When it comes to software, I like living dangerously. So for many months now, I've been spending my workdays laboring in multiple prerelease versions of Microsoft's upcoming Windows Vista and Office 2007, starting with early iterations that were crashy first drafts at best.
At first, I felt like a crazed loner. Now I have plenty of company, thanks to new beta 2 editions that are free to anyone who's adventurous enough to download and install them. If you're game, check out Yardena Arar's review of Vista beta 2, and Michael S. Lasky's coverage of Office 2007 beta 2.
Final versions of Vista and Office 2007 are still months away, but the betas are close enough to fully baked that I've been able to form real opinions about them. As I live in these two upgrades, I'm struck by how utterly they differ in usability.
Clarity, Microsoft says, is a key Vista goal. But if consistency is a component of clarity, Vista beta 2 still skews fuzzy. Everything from Computer (
That's not the only instance of change in Vista masquerading as improvement. For instance, networking options, which were merely disorganized in Windows XP, have become downright baffling.
I'm not saying that nothing in Vista's interface will make your life easier. (The tidy, compact new Start menu, for instance, is a lot more manageable.) And the operating system's hardware-related enhancements alone could make it a worthy upgrade. But purely from the standpoint of interface changes, the OS, at least in beta form, is no great leap forward.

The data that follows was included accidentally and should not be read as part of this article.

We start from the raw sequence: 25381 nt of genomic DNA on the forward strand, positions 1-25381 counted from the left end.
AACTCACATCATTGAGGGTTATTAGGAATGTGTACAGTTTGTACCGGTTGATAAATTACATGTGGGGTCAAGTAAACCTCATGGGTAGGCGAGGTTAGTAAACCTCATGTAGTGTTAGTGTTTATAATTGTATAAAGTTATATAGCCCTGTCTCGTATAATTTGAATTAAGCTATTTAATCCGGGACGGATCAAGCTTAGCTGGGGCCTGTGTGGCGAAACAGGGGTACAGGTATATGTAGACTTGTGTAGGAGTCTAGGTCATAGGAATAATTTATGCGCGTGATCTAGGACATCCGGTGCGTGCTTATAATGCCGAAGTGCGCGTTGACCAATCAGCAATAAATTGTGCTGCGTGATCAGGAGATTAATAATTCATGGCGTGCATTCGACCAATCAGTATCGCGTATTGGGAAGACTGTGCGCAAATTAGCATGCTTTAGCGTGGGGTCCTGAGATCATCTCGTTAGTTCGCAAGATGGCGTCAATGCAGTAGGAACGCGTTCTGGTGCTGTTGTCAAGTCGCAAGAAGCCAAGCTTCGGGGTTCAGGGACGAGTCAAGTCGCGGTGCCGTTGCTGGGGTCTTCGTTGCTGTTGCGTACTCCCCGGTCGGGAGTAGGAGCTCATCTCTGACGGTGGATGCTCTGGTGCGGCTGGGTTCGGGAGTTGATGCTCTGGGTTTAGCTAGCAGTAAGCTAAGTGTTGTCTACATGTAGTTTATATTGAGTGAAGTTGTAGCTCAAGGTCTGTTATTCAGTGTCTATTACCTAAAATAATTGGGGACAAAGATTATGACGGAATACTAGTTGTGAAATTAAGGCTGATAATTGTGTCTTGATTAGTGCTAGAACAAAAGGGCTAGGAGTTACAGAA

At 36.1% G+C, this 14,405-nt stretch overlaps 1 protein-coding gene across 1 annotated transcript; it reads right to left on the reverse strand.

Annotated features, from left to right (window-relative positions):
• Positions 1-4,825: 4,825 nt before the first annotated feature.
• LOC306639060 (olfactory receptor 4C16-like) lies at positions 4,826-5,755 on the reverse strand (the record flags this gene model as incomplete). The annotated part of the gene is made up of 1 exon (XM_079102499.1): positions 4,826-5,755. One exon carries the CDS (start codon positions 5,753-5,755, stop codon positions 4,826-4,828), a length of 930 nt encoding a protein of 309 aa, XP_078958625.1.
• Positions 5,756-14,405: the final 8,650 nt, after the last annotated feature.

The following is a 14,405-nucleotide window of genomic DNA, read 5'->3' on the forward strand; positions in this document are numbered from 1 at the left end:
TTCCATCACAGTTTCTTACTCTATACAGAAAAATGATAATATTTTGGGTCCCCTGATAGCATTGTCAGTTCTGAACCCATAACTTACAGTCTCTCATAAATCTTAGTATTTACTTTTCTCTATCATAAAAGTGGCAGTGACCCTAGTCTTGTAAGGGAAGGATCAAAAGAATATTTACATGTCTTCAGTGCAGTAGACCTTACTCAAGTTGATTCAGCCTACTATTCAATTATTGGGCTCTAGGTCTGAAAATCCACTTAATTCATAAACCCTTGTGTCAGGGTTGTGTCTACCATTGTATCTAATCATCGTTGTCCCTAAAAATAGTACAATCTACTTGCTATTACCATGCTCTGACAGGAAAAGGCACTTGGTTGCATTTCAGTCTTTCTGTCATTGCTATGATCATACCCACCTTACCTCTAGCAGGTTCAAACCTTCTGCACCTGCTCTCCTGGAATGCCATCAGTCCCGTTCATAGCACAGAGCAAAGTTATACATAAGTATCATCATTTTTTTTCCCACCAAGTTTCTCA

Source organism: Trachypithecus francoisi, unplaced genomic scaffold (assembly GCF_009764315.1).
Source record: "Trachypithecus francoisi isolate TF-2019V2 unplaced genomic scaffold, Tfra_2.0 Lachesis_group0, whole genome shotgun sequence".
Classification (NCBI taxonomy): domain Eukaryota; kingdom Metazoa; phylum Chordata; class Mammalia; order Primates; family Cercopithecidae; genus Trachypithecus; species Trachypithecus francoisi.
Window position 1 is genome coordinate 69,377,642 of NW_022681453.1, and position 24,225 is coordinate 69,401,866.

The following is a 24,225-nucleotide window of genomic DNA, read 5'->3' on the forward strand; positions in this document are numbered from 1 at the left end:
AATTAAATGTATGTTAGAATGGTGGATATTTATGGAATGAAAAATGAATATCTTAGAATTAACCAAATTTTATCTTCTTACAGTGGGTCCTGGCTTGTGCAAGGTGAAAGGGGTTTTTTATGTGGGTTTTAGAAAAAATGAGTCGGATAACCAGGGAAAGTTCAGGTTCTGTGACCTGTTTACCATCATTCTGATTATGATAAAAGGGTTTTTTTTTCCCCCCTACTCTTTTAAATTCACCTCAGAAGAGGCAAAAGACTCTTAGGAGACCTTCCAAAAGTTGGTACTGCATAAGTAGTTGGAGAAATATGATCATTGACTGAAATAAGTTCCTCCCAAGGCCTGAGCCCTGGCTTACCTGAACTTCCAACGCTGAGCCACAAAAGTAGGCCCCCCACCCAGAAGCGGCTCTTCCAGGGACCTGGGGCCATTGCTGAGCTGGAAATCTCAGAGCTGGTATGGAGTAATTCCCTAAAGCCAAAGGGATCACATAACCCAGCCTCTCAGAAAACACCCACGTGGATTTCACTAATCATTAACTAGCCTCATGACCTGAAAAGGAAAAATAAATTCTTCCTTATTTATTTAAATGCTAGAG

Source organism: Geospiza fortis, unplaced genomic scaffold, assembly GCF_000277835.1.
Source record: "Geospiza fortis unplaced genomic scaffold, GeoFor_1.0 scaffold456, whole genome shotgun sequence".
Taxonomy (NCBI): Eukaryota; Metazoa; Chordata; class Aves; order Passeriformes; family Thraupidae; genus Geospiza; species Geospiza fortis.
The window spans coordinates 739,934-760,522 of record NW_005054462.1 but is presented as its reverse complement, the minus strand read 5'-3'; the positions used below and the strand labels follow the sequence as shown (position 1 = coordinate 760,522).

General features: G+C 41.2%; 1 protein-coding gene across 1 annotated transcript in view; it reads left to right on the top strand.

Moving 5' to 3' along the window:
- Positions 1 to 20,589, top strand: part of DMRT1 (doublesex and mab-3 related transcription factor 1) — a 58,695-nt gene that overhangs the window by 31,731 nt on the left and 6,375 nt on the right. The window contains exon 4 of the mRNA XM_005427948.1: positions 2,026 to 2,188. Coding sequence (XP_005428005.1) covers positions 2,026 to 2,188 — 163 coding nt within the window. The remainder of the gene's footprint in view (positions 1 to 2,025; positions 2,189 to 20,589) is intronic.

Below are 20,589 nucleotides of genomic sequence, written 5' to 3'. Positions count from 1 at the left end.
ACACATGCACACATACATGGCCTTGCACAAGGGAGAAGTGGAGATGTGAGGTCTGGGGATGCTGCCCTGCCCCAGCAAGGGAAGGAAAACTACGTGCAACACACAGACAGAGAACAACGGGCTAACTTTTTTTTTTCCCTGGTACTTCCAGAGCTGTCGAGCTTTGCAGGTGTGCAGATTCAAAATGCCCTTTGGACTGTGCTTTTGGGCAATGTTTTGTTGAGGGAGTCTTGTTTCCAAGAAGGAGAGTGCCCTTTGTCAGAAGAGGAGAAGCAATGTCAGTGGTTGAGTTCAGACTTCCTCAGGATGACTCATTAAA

Office 2007 is a different story--and thank heaven for that. With dozens of toolbars, hundreds of menu items, and thousands of features, its interface buckled long ago under the sheer weight of the suite's features. Office 2007's solution: Replace most standard menus and toolbars with the tabbed, visual Ribbon.
At first, Microsoft's enthusiasm for the Ribbon set off alarms in my head. After all, this is a company that thought a talking paperclip was a breakthrough. After a few weeks in Office 2007 beta 2, though, I'm enthusiastic, too. For the first time in eons, I feel like Office's interface is helping me find features, not hiding them.
Why the wholesale change? "It's not as if the idea of Office being bloated is new," says Jensen Harris, a Microsoft program manager. Earlier makeovers tried to simplify on top of the existing UI, and muddled matters further. This time, Microsoft aims to reinvent rather than tweak.
I can't think of another example of a major developer trashing a decade's worth of interface design and starting over. I'm glad Microsoft did. Here's hoping that other products, Microsoftian and otherwise, crib some of Office's ideas--and that Vista isn't the end of the road for Windows interface evolution.
"Up Front" Renamed "Techlog"
Starting in this issue, the column formerly known as Up Front becomes Techlog, which is also the name of my blog. In both of Techlog's flavors, I'd like the column to be a dialogue: Drop me a line at email@example.com, or stop by the blog and comment.